Yad Vashem (Hebrew: יָד וַשֵׁם) is Israel’s official memorial to the victims of the Holocaust. It is dedicated to preserving the memory of the dead; honouring Jews who fought against their Nazi oppressors and Gentiles who selflessly aided Jews in need; and researching the phenomenon of the Holocaust in particular and genocide in general, with the aim of avoiding such events in the future.
Ramat Aviv (Hebrew: רָמַת אָבִיב, lit. Spring Heights) is a neighborhood in Tel Aviv, Israel. Ramat Aviv has expanded over the years and now consists of four quarters: Neve Avivim (Ramat Aviv Bet), Ramat Aviv Aleph, Ramat Aviv Gimmel, and Ramat Aviv HaHadasha.
Litvak talk at IGRA
[gss type=”slideshow” size=”full” options=”timeout=4000″ name=”nnn15″ carousel=”fx=carousel” gss=”1″ ids=”175310103,175310104,175310105,175309780,175309781,175310422,175310423,175310424,175310425,175309826″]
Ra’anana – Wikipedia
Ra’anana (Hebrew: רַעֲנָנָּה, lit. “Fresh”) is a city in the heart of the southern Sharon Plain of the Central District of Israel. Bordered by Kfar Saba on the east and Herzliya on the southwest, it had a population of 70,782 in 2015. While the majority of its residents are native-born Israelis, a large part of the population are immigrants from the Americas and Europe.
Ashkelon (/æʃkɛloʊn/ also spelled Ashqelon and Ascalon; Hebrew: אַשְׁקְלוֹן [aʃkelon]; Arabic: عسقلان ʿAsqalān) is a coastal city in the Southern District of Israel on the Mediterranean coast, 50 kilometres (31 mi) south of Tel Aviv, and 13 kilometres (8.1 mi) north of the border with the Gaza Strip. The ancient seaport of Ashkelon dates back to the Neolithic Age. In the course of its history, it has been ruled by the Ancient Egyptians, the Canaanites, the Philistines, the Assyrians, the Babylonians, the Greeks, the Phoenicians, the Hasmoneans, the Romans, the Persians, the Arabs and the Crusaders, until it was destroyed by the Mamluks in 1270.
Ohad (Hebrew: אֹהַד or אוהד) is a moshav in southern Israel. Located in the Hevel Eshkol area of the north-western Negev desert near the Gaza Strip border, it falls under the jurisdiction of Eshkol Regional Council. In 2015 it had a population of 404.
Kraków Główny Osobowy (commonly called Dworzec Główny, Polish for Main station) is the largest and the most centrally located railway station in Kraków. The building, constructed between 1844 and 1847 (architect: P.Rosenbaum), lies parallel to the tracks. The design was chosen to allow for future line expansion. The station was initially a terminus of the Kraków – Upper Silesia Railway (Kolej Krakowsko-Górnośląska, German: Obeschlesische-Krakauer Eisenbahn). Trains entered the trainshed via a brick archway at the northern end of the station which was almost doubled in size in 1871.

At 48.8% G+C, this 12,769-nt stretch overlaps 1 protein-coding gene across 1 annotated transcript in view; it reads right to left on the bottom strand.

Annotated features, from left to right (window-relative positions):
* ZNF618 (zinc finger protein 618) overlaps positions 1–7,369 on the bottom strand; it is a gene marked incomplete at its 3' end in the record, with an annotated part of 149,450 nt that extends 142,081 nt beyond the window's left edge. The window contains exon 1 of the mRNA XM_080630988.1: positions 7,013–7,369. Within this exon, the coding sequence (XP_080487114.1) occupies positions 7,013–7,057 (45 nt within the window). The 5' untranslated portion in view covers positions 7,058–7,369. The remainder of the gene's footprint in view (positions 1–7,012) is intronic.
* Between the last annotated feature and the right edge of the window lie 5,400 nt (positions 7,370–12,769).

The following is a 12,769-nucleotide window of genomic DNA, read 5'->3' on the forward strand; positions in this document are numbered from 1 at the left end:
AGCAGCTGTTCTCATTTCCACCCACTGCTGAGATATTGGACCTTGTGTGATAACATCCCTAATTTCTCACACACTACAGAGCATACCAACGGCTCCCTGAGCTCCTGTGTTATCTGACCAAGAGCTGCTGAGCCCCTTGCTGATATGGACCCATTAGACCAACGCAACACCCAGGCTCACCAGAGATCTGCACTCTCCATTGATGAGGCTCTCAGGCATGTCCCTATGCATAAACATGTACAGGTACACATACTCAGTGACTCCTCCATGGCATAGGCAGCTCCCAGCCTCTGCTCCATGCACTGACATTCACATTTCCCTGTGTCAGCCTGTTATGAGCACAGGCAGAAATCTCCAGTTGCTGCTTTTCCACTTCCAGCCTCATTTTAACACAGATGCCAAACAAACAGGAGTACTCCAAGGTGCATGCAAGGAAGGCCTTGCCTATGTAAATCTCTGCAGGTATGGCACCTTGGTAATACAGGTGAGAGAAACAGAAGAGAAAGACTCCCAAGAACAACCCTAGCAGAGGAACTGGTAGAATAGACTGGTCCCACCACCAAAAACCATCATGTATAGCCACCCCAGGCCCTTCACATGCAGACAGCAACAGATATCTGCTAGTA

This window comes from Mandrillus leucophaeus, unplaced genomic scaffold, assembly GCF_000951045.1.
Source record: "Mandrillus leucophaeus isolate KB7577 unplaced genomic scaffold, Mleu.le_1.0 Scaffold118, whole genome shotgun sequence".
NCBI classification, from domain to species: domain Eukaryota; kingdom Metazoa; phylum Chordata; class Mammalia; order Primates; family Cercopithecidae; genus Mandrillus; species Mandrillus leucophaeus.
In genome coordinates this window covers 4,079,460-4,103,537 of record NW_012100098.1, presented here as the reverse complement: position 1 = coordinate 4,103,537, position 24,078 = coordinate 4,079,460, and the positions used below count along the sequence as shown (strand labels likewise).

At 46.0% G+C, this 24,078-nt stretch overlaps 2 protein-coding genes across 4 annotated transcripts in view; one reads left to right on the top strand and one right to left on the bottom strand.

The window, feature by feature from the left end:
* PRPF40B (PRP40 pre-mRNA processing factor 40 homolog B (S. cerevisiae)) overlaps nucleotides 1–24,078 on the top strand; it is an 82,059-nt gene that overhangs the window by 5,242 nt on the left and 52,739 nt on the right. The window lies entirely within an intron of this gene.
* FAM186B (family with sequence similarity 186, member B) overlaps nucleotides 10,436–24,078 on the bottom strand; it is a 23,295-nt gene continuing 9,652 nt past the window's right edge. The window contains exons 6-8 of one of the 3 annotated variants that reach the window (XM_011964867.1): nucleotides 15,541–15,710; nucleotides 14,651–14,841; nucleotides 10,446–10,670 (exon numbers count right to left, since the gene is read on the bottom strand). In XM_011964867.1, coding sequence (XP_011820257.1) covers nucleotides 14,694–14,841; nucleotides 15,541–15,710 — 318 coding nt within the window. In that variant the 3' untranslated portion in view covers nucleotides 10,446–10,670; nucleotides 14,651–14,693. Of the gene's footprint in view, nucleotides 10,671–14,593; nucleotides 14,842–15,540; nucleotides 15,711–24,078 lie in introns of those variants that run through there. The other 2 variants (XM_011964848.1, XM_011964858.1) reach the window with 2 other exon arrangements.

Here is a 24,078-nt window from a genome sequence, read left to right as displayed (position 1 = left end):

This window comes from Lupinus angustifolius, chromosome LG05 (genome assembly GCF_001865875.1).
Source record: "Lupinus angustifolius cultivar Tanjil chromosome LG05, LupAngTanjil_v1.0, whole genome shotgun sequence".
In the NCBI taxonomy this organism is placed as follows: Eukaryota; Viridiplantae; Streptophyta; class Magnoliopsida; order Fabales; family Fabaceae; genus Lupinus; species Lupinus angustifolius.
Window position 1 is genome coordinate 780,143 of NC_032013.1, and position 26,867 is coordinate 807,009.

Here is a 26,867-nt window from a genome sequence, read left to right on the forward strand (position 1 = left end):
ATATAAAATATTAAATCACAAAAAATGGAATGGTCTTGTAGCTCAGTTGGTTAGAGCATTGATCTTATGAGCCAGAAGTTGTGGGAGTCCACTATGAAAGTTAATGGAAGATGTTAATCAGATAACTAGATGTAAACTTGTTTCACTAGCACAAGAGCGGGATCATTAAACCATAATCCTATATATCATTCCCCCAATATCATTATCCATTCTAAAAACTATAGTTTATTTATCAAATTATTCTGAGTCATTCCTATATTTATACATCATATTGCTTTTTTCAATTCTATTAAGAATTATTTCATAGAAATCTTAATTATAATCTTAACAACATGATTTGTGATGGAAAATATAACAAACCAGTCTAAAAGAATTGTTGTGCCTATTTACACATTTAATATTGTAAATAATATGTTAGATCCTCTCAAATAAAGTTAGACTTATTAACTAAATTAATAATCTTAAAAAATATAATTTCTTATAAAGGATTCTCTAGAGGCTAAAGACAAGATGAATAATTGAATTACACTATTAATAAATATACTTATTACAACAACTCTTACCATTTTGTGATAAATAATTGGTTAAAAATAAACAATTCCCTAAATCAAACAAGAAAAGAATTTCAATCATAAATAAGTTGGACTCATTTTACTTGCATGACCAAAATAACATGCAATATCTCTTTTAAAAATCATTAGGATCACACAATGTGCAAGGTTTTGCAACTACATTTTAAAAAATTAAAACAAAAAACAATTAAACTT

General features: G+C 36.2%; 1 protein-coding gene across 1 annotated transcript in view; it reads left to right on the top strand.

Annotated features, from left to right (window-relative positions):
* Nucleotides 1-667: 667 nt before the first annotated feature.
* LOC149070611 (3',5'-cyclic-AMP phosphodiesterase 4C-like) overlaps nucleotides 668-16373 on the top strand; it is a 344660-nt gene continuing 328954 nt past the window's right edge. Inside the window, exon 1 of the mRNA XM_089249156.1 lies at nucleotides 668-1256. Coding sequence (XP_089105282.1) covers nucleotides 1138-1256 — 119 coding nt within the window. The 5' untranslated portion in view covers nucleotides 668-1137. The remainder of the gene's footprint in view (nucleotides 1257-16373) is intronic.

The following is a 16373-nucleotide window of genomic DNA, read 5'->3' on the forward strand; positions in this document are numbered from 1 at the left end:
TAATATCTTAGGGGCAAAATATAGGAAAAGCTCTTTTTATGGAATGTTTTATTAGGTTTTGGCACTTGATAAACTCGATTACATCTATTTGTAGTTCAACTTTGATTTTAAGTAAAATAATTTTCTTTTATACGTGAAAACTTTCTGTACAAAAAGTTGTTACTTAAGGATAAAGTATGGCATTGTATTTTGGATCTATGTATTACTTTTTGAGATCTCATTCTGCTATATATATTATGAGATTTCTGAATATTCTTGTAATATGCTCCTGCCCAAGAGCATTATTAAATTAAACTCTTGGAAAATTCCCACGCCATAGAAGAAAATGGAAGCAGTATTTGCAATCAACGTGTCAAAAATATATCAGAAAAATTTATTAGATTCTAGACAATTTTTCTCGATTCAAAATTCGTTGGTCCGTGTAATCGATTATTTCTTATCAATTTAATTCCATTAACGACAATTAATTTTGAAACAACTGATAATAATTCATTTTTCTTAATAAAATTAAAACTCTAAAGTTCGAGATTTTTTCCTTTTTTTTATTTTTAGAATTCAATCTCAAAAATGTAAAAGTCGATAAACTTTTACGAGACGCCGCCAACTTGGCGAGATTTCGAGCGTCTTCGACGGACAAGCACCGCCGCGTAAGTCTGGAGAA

Kazimierz (Polish pronunciation: [kaˈʑimʲɛʂ]; Latin: Casimiria; Yiddish: קוזמיר Kuzimyr) is a historical district of Kraków and Kraków Old Town, Poland. Since its inception in the fourteenth century to the early nineteenth century, Kazimierz was an independent city, a royal city of the Crown of the Polish Kingdom, located south of Kraków Old Town and separated by a branch of the Vistula river. For many centuries, Kazimierz was a place of coexistence and interpenetration of ethnic Polish and Jewish cultures, its north-eastern part of the district was historic Jewish, whose Jewish inhabitants were forcibly relocated in 1941 by the German occupying forces into the Krakow ghetto just across the river in Podgórze. Today Kazimierz is one of the major tourist attractions of Krakow and an important center of cultural life of the city.
The Kraków Ghetto was one of five major, metropolitan Jewish ghettos created by Nazi Germany in the new General Government territory during the German occupation of Poland in World War II. It was established for the purpose of exploitation, terror, and persecution of local Polish Jews, as well as the staging area for separating the “able workers” from those who would later be deemed unworthy of life. The Ghetto was liquidated between June 1942 and March 1943, with most of its inhabitants sent to their deaths at Bełżec extermination camp as well as Płaszów slave-labor camp, and Auschwitz concentration camp, 60 kilometres (37 mi) rail distance.
The Vistula (/ˈvɪstjʊlə/; Polish: Wisła [ˈvʲiswa], German: Weichsel [ˈvaɪksl̩], Low German: Wießel, Yiddish: ווייסל Yiddish pronunciation: [vajsl̩]) is the longest and largest river in Poland, at 1,047 kilometres (651 miles) in length. The drainage basin area of the Vistula is 194,424 km2 (75,068 sq mi), of which 168,699 km2 (65,135 sq mi) lies within Poland (splitting the country in half). The remainder is in Belarus, Ukraine and Slovakia.